He was a major in the Israeli Navy – in the FCO’s own table of equivalent rank, Major equates to Second Secretary in the Diplomatic Service. After that he went on to apparently executive positions in the Ministry for Strategic Affairs, before moving to the Israeli Embassy in London. There he held many recorded meetings with politicians, including giving briefings in parliament and at party conferences, and acted in a way that in general would accord with a rank around First Secretary to Counsellor.

    • Will Dylann Roof’s Execution Bring Justice? Families of Victims Grapple With Forgiveness and Death
      The first thing you see when you walk into the home of Arthur Stephen Hurd is a row of oversized photographs of his wife, Cynthia. They are displayed along the wall on the right, placed on chairs and propped against the fireplace. In one corner is a portrait taken around the time they met. She’s in her early thirties, radiant in a colorful high-neck sweater and gold earrings. Further down is a picture from their wedding day – they wear dark, formal outfits; Cynthia beams, holding a red bouquet. Leaning on the fireplace is a photo of the pair boarding a Carnival cruise ship a year later – a trip to celebrate their anniversary. In the middle of the display is a framed picture of the luminous stained glass windows above the pulpit at Charleston’s historic Emanuel African Methodist Episcopal Church. This is where Cynthia died, shot to death alongside eight fellow parishioners by 21-year-old Dylann Roof in 2015.

    • James Burns Chose to Go Back Into Solitary Confinement for 30 Days, and He Livestreamed His Experience to Show the World Its Cruelty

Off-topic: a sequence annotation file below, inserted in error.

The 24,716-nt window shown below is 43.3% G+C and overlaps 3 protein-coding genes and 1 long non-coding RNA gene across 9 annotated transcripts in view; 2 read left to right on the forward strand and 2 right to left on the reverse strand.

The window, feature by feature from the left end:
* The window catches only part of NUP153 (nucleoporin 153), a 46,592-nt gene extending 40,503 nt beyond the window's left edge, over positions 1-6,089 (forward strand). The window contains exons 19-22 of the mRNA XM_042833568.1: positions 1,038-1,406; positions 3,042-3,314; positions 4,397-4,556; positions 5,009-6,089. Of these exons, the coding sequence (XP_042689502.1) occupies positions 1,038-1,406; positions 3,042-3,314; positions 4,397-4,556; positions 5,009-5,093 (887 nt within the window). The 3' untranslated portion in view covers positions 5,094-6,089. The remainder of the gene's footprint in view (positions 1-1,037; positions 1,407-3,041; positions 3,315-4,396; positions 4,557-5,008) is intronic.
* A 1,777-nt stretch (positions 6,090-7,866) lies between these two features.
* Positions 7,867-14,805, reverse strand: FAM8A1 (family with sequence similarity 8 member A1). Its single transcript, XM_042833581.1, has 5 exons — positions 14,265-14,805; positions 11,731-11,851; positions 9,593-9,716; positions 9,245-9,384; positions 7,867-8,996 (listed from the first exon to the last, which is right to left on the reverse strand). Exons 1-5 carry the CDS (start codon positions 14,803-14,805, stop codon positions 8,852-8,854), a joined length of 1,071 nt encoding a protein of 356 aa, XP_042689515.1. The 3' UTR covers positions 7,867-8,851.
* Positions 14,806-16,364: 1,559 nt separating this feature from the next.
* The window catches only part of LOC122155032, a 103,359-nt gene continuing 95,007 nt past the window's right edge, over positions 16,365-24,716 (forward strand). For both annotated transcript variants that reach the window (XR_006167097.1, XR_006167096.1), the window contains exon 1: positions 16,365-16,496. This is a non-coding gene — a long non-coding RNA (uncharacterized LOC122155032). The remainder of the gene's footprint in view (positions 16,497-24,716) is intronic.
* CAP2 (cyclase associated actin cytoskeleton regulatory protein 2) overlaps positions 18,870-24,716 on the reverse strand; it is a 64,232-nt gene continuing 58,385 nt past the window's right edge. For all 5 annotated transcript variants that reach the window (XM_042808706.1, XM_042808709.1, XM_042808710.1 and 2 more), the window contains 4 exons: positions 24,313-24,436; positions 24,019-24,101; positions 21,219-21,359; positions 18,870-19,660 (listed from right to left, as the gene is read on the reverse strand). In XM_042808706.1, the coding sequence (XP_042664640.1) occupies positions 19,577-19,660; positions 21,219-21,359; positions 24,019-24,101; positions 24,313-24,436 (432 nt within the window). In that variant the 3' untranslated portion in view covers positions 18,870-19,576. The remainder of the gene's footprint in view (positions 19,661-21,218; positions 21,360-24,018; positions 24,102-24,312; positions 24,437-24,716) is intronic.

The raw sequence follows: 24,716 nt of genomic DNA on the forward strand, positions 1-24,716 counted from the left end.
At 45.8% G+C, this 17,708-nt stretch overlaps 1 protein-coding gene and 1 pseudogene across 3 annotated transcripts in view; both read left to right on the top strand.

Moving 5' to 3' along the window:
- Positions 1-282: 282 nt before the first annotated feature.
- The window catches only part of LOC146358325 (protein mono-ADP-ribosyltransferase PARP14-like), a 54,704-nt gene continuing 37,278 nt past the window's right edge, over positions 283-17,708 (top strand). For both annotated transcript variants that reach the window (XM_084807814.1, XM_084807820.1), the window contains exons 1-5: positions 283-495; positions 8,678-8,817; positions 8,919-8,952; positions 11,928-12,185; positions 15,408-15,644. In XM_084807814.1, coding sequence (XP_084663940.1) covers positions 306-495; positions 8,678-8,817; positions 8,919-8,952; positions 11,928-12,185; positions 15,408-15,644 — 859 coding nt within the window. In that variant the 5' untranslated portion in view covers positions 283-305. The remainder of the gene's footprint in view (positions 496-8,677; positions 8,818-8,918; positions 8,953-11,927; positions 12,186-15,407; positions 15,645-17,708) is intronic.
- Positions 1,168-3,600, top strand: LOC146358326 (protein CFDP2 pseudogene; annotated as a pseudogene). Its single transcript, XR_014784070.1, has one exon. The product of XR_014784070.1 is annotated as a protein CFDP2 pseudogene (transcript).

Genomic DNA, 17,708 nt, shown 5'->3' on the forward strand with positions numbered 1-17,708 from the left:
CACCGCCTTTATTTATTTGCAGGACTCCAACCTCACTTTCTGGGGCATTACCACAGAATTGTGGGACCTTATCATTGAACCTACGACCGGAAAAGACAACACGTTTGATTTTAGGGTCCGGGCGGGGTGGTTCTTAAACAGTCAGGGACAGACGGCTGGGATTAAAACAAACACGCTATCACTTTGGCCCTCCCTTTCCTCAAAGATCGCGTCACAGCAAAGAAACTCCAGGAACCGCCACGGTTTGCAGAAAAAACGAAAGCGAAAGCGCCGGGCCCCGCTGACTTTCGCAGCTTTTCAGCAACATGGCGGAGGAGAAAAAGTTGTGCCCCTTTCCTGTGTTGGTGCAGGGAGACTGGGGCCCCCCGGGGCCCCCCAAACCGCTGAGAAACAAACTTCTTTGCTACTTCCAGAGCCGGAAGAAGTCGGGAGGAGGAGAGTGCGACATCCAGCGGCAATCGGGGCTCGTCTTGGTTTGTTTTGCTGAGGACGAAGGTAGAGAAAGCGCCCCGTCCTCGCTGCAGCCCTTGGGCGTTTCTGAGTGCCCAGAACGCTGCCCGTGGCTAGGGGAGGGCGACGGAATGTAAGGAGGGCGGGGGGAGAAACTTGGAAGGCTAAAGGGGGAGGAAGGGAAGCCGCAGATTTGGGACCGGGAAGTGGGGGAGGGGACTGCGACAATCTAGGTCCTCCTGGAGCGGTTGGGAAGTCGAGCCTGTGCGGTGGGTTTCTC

James Burns suffered through solitary confinement as a young man. He went back between the walls to push for its abolition.

      For the last 30 days, I was worried about James Burns.

      He was once again in solitary confinement, only this time it was of his own accord and live-streaming on VICE. As a kid and a young man, Burns repeatedly was put in solitary, and it hurt him badly. Now a journalist, Burns volunteered to go back between those four lonely walls to raise awareness and push for an end to solitary confinement in America.

      Today, Burns gets out. Today the isolation ends. Today he goes home.

    • Why President Obama Should Commute Chelsea Manning’s Sentence
      Chelsea Manning has suffered long enough. It’s time for President Obama to do the right thing and send her home.

      This morning, NBC News reported that Chelsea Manning is on President Obama’s “short list” to receive a commutation of her sentence. Chelsea applied for clemency in November, urging the president to commute her sentence to time served and give her a chance “to live [her] life outside the USDB as the person [she] was born to be.”

      With nine days left in office, action by Obama may be Chelsea’s last chance for survival.

      Seven years into her 35-year sentence, Chelsea has already served longer than any person in United States history for disclosing information to the news media. The information she disclosed served a clear public interest, helping raise awareness regarding the impact of war on innocent civilians.
    • After 15 Years, Prisoners at Guantánamo Face More Uncertainty Than Ever
      “With respect to Guantánamo,” President Obama told reporters in November, “it is true that I have not been able to close the darn thing.”

      Wednesday marks the 15th anniversary of Guantánamo’s use as a detention facility for terrorism suspects. On Inauguration Day, the prison will pass to its third president, almost eight years after Obama ordered it closed within 12 months.

      After a transfer of four Yemeni captives to Saudi Arabia last week, Guantánamo — which held nearly 780 people under President Bush — now holds 55 men. Nineteen have been approved for release to other countries, while 26 are held in indefinite detention: “forever prisoners” of the war on terror. Only 10 have been charged with a crime.